a film by Carolina Hellsgård

SHORT FICTION / HDV / 35MM / 17′ / GERMANY / 2009

The neglected siblings Roland and Paul watch the deportation of their immigrant neighbours. After that the police has left they decide to enter the abandoned apartment. Inside they discover another world; exotic food, music, clothes and make-up, belonging to the deported family. For a moment they have the chance to immerse themselves in a world of games and play – however  when their father discovers them, they are quickly brought back to reality.


Hunger opens with an image of a boy treading cautiously around an empty apartment in the murky light.We don’t see the boy’s face, but follow him closely from behind. The place is almost dreamlike in its stillness, yet as the scene unfolds the tension becomes more and more palpable. We see the boy move past what appears to be a sleeping man. Trying not to make a sound, the boy picks up a kitten and carries the helpless creature into another room in order to feed it. All of this is conveyed obliquely, through subtle gestures, and equally subtle camera moves.

Without ever slipping into abstraction, Hunger is full of rich metaphors. It tells the story of two brothers left alone to fend for themselves. The older brother guides and takes care of the younger one, yet both are still very much children; hungry and deprived children, who live under the shadow of abuse, which is never directly shown, but always alluded to.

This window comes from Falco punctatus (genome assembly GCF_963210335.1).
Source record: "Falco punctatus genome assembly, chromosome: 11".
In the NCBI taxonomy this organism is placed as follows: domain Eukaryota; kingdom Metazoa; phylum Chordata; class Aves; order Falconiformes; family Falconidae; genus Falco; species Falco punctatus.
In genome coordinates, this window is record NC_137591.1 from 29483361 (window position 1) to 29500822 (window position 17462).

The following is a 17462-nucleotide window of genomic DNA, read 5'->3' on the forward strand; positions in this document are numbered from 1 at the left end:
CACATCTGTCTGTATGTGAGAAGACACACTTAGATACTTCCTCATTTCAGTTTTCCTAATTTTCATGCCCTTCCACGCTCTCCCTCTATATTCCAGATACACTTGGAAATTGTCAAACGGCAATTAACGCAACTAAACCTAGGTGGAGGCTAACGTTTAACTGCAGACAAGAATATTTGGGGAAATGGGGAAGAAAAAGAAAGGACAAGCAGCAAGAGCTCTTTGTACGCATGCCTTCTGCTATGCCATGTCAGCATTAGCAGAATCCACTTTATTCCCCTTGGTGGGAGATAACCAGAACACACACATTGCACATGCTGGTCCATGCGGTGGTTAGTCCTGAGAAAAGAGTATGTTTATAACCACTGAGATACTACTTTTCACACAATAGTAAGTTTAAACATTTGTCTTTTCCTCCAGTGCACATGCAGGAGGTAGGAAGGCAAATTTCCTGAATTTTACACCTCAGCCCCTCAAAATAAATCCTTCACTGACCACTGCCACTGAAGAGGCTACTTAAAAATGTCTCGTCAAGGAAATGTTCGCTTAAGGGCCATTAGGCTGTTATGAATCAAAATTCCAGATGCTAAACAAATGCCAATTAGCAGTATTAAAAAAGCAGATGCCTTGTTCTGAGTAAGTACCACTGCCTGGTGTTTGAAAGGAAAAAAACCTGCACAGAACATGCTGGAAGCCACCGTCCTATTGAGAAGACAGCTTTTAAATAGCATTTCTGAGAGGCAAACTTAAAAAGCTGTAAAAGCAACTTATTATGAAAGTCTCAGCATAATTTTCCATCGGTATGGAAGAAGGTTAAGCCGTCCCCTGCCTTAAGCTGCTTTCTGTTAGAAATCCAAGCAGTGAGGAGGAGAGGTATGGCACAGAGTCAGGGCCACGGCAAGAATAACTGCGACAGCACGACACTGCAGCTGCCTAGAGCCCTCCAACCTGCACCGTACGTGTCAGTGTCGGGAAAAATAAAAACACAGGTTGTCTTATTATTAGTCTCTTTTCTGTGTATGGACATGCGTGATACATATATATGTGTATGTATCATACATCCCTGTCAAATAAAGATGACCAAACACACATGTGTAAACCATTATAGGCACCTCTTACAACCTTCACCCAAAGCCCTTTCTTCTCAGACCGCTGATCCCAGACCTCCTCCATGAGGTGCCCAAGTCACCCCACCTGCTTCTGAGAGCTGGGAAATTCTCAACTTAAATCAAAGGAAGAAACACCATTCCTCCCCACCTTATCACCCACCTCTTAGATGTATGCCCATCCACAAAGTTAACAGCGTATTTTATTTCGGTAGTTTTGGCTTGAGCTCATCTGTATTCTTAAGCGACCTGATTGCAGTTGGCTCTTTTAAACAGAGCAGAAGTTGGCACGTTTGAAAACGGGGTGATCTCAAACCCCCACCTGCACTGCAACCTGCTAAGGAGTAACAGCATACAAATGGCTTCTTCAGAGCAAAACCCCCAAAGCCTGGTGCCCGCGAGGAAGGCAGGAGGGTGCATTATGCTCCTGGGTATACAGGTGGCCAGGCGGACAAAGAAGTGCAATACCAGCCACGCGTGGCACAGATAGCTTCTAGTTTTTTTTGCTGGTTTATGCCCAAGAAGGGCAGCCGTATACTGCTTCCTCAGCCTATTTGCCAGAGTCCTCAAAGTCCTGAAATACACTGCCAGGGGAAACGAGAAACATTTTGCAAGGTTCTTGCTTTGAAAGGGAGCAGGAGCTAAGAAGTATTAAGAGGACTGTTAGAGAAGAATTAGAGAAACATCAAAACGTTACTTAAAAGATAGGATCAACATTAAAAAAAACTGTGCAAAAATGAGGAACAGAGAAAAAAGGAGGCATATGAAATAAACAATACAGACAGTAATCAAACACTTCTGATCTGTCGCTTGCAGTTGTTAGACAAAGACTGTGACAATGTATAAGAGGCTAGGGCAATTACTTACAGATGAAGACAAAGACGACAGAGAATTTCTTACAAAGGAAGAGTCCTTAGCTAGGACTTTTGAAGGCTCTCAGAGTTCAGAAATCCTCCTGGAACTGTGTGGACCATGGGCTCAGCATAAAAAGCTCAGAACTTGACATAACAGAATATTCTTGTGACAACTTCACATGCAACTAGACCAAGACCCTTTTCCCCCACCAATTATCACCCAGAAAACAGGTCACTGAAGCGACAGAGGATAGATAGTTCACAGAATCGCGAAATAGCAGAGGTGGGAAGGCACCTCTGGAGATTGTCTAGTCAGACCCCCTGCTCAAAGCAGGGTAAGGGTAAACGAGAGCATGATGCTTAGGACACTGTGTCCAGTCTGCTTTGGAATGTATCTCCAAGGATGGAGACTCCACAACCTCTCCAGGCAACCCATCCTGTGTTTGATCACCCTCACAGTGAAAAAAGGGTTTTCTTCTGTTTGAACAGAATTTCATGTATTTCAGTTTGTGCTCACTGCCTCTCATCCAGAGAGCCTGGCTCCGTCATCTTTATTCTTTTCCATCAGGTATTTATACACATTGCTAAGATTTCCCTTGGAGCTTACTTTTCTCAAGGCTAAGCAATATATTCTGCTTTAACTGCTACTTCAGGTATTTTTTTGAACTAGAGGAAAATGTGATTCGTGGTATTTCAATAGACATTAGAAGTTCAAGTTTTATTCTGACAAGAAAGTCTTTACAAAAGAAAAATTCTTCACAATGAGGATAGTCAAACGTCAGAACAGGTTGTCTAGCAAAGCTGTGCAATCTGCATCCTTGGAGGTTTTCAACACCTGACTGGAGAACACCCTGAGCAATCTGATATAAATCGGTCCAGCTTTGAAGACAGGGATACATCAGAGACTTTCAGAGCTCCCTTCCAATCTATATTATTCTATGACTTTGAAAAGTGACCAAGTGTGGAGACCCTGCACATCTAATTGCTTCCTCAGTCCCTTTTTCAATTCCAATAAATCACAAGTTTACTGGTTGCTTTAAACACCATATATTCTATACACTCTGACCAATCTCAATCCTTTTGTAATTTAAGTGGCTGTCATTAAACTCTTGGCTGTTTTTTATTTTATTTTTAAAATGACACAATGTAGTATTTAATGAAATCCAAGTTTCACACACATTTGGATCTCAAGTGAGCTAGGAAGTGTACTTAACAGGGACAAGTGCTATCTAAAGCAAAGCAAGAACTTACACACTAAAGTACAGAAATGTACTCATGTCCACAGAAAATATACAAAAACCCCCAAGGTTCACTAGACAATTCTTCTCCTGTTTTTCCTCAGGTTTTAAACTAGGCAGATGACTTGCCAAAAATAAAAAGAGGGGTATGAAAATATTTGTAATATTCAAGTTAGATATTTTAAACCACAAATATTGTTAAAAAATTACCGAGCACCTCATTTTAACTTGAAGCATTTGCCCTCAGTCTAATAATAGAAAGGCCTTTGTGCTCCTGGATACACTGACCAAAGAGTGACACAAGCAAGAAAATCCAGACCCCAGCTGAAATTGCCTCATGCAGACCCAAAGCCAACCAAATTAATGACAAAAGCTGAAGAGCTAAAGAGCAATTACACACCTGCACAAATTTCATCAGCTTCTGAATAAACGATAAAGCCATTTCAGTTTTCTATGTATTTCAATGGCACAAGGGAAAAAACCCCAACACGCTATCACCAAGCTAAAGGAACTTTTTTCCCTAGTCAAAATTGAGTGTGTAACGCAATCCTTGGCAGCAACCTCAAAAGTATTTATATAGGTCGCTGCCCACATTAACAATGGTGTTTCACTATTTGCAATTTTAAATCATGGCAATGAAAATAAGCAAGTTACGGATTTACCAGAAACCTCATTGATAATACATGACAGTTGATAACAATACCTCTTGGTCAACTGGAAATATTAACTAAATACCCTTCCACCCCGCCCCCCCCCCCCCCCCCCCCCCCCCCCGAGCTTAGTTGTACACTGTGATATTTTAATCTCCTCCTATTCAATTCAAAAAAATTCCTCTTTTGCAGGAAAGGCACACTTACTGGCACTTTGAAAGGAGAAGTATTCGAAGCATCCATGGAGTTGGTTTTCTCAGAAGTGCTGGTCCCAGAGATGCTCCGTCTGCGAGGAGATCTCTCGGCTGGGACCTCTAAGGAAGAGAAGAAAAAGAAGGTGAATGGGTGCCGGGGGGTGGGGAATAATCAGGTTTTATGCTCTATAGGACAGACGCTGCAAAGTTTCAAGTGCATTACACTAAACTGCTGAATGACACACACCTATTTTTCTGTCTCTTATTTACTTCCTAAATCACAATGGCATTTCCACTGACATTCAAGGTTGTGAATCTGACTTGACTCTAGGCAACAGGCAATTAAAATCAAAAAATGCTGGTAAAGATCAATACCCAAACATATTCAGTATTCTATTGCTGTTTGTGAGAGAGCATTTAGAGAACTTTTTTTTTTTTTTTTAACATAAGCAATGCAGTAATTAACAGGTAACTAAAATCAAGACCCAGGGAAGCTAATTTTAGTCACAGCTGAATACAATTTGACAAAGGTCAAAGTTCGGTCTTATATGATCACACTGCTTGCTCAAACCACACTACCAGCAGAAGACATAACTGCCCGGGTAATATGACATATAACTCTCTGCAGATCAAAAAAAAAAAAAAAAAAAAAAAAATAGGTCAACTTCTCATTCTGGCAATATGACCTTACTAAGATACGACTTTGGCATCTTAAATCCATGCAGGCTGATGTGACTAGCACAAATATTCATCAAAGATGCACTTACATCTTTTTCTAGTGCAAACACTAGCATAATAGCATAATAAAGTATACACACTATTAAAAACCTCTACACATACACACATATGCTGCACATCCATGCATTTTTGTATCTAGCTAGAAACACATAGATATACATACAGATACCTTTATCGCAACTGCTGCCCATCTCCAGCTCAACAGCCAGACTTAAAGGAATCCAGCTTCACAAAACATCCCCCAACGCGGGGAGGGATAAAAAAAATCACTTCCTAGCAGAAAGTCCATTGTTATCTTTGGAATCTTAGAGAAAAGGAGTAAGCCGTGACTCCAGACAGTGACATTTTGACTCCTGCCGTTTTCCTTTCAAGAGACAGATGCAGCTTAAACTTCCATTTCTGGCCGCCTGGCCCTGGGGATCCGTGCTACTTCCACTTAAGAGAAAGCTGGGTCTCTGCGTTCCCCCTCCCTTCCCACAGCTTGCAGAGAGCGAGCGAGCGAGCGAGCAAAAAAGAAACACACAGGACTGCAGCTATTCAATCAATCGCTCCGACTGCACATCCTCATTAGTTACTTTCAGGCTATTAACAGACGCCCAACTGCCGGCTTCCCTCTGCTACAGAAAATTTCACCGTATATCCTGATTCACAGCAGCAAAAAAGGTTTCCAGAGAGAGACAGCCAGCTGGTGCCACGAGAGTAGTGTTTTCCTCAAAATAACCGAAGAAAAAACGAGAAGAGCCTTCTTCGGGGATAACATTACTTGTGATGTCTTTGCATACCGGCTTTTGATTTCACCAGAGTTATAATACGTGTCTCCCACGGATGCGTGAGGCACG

The entire film is shot in a generic modern European block building, the kind of place where you can hear everything the neighbors are doing, and even smell the food they are cooking. It’s a very specific lower-income environment and we expect every apartment to look and feel the same as the next. Yet, when the brothers witness their immigrant neighbors get deported and enter their freshly abandoned flat, they slip into what soon becomes a universe unto itself. Through her directorial choices Hellsgård transforms the neighbor’s apartment into an exotic garden of delights.

The powerful juxtaposition between the two spaces reveals that these children are not only starving for food, but also for visual and tactile stimulation. Hellsgård allows time to stretch out in this Edenic world, which is full of rich smells, exotic sounds, and interesting objects. Free to roam the apartment on their own, the brothers touch, taste, and drink everything within reach. They even try on make-up and women’s clothes, a playful act that seems to hint at the absence of a nourishing feminine presence in their lives. Driven by their natural impulses, and an irrepressible curiosity, the brothers eventually drop their guard and get lost in the moment. This is tenderly and climatically depicted when the younger brother suddenly breaks into a magnificent techno dance.

Unfortunately the brothers’ bliss is interrupted by the wrathful voice of their raging father, an alien and incomprehensible force, clearly capable of inflicting damage.

Made up of small visual and auditory details, Hunger is a tense and poignant drama that isn’t afraid to take its time to unfold. The result is a haunting and powerful cinematic experience. We are honored to have the opportunity to screen this remarkable film at The Standard Print.